You can buy this combined loo roll holder and magazine rack for only fifty five euros, though you’d need a serious bowel complaint for the ‘discount’ to be worth having there…:distributeur-papier-wc-et-porte-revue-trinium

Or – for those commuters who harbour unlovely thoughts of the ’emmerdant’ suburban Paris metro system – this:

And even this….don’t worry, you don’t have to take it away with you:

The service is claimed to be more like a home experience: for example you can pay a supplement to use a Japanese superloo.
Now, this might bear out the ‘home’ nature of the experience as I reckon I’d need an hour with the instruction book before approaching the thing without a suit of armour and a sharp stick.
In the somewhat hurried circumstances associated with using a public convenience I suspect that the thing would blow me sky high on a blast of hot air worthy of a politician at election time before I’d finished fiddling with my faulds.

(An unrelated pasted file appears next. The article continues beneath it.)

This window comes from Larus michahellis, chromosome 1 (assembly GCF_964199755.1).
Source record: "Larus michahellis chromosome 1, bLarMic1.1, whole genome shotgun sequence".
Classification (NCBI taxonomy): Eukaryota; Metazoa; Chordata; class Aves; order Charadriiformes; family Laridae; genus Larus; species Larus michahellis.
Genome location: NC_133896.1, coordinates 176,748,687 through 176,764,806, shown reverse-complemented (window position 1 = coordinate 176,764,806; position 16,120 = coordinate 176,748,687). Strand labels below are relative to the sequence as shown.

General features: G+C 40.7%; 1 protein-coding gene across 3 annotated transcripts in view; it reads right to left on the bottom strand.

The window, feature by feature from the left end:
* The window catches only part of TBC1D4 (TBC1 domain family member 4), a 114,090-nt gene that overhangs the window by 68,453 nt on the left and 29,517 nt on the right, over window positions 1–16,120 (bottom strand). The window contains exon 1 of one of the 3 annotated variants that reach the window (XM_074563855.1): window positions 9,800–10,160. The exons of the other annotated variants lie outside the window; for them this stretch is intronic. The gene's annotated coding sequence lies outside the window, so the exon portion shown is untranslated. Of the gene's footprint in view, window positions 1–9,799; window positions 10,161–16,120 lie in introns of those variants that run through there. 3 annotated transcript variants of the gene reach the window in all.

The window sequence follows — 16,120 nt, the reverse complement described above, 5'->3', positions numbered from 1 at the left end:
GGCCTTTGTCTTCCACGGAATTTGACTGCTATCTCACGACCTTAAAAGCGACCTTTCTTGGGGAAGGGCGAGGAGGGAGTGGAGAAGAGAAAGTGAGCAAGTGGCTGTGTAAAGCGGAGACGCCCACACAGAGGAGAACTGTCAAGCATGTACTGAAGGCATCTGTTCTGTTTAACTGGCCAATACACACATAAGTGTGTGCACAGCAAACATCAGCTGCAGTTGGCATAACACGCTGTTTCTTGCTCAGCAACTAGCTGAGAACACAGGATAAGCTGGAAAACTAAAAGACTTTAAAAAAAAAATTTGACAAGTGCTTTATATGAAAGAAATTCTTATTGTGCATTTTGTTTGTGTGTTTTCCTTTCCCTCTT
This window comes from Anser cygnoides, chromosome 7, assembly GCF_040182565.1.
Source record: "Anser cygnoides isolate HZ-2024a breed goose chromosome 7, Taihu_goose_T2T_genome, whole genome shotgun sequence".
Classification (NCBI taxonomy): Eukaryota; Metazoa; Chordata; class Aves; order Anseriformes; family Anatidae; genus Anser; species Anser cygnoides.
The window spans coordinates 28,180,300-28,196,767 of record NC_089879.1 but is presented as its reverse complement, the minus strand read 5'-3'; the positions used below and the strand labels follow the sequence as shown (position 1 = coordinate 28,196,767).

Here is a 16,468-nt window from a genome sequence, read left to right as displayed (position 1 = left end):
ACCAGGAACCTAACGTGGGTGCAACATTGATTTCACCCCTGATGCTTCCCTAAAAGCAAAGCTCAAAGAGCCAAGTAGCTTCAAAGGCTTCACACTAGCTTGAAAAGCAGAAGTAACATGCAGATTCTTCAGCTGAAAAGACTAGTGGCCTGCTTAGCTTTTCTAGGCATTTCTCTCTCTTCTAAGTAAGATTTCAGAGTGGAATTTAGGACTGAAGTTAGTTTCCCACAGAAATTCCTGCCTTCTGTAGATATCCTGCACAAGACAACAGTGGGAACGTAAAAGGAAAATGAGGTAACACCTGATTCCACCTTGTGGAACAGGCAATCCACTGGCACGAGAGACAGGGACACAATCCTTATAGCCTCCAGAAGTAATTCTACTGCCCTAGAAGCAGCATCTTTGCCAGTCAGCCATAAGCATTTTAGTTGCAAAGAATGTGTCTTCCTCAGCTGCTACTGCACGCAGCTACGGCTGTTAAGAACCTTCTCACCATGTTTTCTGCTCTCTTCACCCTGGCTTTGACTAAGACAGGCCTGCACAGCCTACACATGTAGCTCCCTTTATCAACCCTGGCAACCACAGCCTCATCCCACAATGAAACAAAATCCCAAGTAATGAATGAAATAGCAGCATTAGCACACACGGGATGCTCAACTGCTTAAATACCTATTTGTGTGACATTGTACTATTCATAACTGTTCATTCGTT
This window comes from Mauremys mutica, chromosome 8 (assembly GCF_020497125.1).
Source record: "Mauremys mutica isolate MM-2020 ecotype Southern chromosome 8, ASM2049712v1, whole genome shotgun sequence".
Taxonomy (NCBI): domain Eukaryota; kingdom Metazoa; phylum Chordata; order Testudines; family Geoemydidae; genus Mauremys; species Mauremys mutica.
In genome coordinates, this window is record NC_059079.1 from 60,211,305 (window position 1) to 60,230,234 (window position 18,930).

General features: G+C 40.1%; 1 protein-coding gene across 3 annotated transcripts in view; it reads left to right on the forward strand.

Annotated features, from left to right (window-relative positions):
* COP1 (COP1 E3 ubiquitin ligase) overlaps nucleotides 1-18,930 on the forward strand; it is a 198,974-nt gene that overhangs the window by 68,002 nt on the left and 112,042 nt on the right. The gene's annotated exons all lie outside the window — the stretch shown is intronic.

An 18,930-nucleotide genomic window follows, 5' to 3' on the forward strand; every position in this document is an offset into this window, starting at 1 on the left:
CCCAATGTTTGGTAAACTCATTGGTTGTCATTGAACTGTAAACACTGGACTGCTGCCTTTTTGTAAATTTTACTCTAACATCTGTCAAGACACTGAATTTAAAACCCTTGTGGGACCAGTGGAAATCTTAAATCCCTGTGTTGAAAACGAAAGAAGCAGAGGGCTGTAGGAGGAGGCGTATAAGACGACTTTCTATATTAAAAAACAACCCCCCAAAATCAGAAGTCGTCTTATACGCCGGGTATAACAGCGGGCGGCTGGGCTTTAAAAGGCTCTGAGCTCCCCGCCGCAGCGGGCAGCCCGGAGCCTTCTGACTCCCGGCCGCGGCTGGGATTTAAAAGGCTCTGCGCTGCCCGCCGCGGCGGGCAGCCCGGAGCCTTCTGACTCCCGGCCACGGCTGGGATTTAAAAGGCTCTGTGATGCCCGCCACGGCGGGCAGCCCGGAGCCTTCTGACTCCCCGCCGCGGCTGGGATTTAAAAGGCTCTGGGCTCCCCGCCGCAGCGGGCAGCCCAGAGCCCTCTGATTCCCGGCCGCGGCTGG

Their loos are not only clean…but soundproof.
Perhaps this is to reassure those who run the taps while having a pee. but I’m not sure that that is an advantage. At least those trapped in a Tardis can bang on the walls and shout for rescue.
The fate of the three old ladies comes forcibly to mind.

But ‘2theloo’ have thought of that.

There are attendants.

Not the traditional gorgon with her saucer of small coins and barbed wire entanglements surrounding her stash of loo paper…no, someone who can speak a couple of languages – to explain the Japanese kamikaze machine perhaps; someone who can sell things like the items pictured above to desperate punters whose mind is on other more urgent matters.

And this is where I would urge you, should you be thinking of visiting Paris, to skip ‘2the loo’.
Skip…as in don’t use their facilities.

Because ‘2theloo’ has taken a contract to operate these restrooms with the Ville de Paris (City council).
It succeeds another private operator, which was delegated by the Ville de Paris to run the loos.
That operator continued to employ the ladies who were previously employed by the council – at equivalent, though hardly munificent, rates of pay.

2theloo, holding a straight contract rather than a delegation, has refused to take the ladies with the loos.
The company spokesman has said that the company would be willing to interview the ladies for any positions vacant – though without respect to their pay and seniority – but doubts that they would fulfill the company’s requirements.